Ruling party wins first round vote

Ruling party wins first round vote

EGYPT’S ruling National Democratic Party handily won the first round of voting in the country’s phased parliamentary elections, Justice Minister Mahmud Abuleil said overnight.

The NDP took 26 seats, while independents picked up only five.

Four of the five independents were candidates of the banned but tolerated Muslim Brotherhood, the group’s secretary general, Mahmud Ezzat said.

No one came out with an absolute victory in the remaining 133 seats up for grabs, and 266 candidates will face a run-off on Tuesday.

Turnout was 24.9 per cent, slightly more than the 23 per cent turnout in the September elections that saw the landslide re-election victory of President Hosni Mubarak.

 Most NDP stalwarts retained their seats.

In Cairo, parliament speaker Fathi Sorur and presidential cabinet chief Zakaria Azmi cruised to re-election, while the housing and finance ministers also won.

In the Nile Delta region, NDP vice chairman Kamal al-Shazli and Ahmed Ezz, who is close to Mubarak’s son Gamal and a member of the ruling party’s politburo, were also re-elected.

But Ayman Nur, who had emerged as the veteran leader’s main rival in the September presidential election, lost his seat in his own Cairo stronghold to a NDP member.

The first round of polling involved 1,614 candidates vying for 164 of the People’s Assembly’s 444 seats that are up for grabs. The NDP controls 89 percent of the current parliament.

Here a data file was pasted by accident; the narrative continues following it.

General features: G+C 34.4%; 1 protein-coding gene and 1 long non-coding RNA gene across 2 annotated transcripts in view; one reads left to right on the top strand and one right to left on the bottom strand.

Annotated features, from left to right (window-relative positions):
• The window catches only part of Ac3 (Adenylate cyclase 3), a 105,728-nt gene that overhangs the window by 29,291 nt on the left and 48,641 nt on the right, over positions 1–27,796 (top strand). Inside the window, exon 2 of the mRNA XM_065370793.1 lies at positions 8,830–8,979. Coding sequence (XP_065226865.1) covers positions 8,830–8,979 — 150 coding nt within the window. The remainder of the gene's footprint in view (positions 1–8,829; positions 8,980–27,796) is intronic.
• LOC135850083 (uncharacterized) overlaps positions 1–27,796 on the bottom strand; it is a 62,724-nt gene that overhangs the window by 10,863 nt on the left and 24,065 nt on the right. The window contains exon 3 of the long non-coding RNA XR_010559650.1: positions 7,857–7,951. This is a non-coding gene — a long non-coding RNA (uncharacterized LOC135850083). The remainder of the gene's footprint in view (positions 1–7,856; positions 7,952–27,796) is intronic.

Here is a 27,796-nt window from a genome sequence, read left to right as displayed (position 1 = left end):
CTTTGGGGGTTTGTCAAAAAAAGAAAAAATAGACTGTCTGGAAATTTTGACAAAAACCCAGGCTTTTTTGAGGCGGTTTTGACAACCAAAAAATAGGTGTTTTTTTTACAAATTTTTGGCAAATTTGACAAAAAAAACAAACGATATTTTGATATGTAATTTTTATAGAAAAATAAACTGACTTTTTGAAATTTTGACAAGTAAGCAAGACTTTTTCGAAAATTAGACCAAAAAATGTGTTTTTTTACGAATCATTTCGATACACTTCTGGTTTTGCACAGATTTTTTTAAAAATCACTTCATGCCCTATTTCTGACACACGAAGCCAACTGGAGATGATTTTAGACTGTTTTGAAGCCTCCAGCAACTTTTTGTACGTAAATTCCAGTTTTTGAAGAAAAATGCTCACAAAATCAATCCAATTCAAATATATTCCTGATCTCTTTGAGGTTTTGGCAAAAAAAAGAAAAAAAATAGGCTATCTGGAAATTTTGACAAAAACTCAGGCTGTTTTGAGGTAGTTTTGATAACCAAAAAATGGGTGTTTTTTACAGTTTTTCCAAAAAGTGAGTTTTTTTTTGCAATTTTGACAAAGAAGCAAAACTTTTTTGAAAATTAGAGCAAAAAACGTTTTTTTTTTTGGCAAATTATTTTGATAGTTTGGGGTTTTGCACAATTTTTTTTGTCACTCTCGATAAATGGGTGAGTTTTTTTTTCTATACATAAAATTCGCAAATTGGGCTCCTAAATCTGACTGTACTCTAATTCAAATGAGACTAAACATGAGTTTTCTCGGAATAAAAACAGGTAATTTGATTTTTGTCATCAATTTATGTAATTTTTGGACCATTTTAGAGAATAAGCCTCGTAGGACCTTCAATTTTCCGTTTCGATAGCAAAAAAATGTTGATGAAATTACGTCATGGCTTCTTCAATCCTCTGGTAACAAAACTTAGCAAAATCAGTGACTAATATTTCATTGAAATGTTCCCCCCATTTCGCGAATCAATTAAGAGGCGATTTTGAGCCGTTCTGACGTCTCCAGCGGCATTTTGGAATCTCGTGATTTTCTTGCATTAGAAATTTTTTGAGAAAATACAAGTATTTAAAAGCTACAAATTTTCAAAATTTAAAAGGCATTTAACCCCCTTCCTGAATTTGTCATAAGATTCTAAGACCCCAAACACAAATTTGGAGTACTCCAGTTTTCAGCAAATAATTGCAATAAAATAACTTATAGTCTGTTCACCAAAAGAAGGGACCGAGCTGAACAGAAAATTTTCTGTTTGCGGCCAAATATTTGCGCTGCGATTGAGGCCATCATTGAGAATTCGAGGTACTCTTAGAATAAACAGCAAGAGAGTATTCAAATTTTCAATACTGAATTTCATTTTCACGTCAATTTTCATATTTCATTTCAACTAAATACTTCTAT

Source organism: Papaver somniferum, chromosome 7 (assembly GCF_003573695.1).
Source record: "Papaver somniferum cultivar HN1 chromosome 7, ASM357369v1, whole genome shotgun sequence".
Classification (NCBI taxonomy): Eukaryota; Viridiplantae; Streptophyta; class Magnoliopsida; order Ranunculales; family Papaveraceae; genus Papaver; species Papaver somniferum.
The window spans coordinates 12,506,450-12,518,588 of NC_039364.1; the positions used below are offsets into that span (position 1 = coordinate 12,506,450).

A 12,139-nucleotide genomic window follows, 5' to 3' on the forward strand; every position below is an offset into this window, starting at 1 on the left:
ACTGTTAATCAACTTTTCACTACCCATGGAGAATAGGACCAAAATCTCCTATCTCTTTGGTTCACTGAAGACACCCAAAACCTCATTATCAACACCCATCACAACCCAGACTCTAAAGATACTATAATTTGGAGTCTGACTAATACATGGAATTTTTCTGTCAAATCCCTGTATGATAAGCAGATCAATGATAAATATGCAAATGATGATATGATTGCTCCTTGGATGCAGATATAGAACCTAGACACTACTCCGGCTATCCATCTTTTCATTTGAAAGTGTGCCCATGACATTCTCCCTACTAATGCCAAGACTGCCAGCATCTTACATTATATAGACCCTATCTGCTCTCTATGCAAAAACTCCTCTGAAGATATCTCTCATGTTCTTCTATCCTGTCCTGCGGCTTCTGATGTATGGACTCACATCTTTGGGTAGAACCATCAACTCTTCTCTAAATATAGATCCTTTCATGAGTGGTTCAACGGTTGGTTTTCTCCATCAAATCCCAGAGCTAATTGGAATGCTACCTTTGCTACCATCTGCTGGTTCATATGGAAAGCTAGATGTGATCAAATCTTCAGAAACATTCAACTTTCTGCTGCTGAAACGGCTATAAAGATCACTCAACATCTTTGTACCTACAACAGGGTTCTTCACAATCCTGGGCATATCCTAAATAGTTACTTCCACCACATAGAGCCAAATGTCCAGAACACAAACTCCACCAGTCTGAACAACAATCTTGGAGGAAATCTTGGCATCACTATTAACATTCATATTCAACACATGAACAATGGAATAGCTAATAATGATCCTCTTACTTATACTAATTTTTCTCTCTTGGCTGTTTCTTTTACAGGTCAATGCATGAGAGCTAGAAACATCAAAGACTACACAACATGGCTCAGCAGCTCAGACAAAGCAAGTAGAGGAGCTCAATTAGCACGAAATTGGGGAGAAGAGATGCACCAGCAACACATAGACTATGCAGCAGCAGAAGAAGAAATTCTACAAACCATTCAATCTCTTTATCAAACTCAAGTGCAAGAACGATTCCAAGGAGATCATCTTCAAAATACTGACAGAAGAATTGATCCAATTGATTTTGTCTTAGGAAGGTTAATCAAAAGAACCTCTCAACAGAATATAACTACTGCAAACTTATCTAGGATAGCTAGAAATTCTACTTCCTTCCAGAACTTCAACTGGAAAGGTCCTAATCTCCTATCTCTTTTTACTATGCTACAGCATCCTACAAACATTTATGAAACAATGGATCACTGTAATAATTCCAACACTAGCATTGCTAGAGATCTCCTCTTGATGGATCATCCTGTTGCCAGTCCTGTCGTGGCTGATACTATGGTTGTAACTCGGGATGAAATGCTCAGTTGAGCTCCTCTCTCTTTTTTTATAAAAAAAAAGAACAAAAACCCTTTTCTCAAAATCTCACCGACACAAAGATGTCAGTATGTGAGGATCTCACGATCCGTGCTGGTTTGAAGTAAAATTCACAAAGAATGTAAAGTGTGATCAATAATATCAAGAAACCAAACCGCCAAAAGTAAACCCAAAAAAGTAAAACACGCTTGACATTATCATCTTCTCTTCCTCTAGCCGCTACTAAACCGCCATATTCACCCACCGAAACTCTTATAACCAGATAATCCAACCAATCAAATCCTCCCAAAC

The stakes were high for opposition groups, which need at least 23 seats to have the right to field a candidate against Mr Mubarak’s ruling NDP in the next presidential election.

With 17 seats, the Muslim Brotherhood is currently the largest opposition bloc but the Islamist movement led an aggressive campaign and hopes to triple its tally.

Mr Ezzat said the group had 41 candidates in November 15 run-off and that only six had lost so far.

Egypt’s leading independent newspaper reported meanwhile that six members of the country’s Christian Coptic minority and five women had won in the first round. Both groups are under-represented in this year’s elections.

The polling process was marred by widespread irregularities, ranging from vote-buying to the absence of indelible ink aimed at preventing double voting, according to opposition groups.

Non-governmental organisations listed a number of violations but stressed that voting had passed without any major incidents and praised the security forces for adopting a low profile.

The justice minister remarked on “the transparence and fairness of the poll” which he said was ensured by its supervision by Egypt’s judges and monitoring by civic groups.

But he said 53 complaints had been lodged with the electoral commission, some having to do with irregularities during the vote and others with the results themselves.

The second round of voting is due to kick off on November 20 and all of Egypt’s 26 provinces will have voted by December 7.

The new parliament will hold its first session on December 13.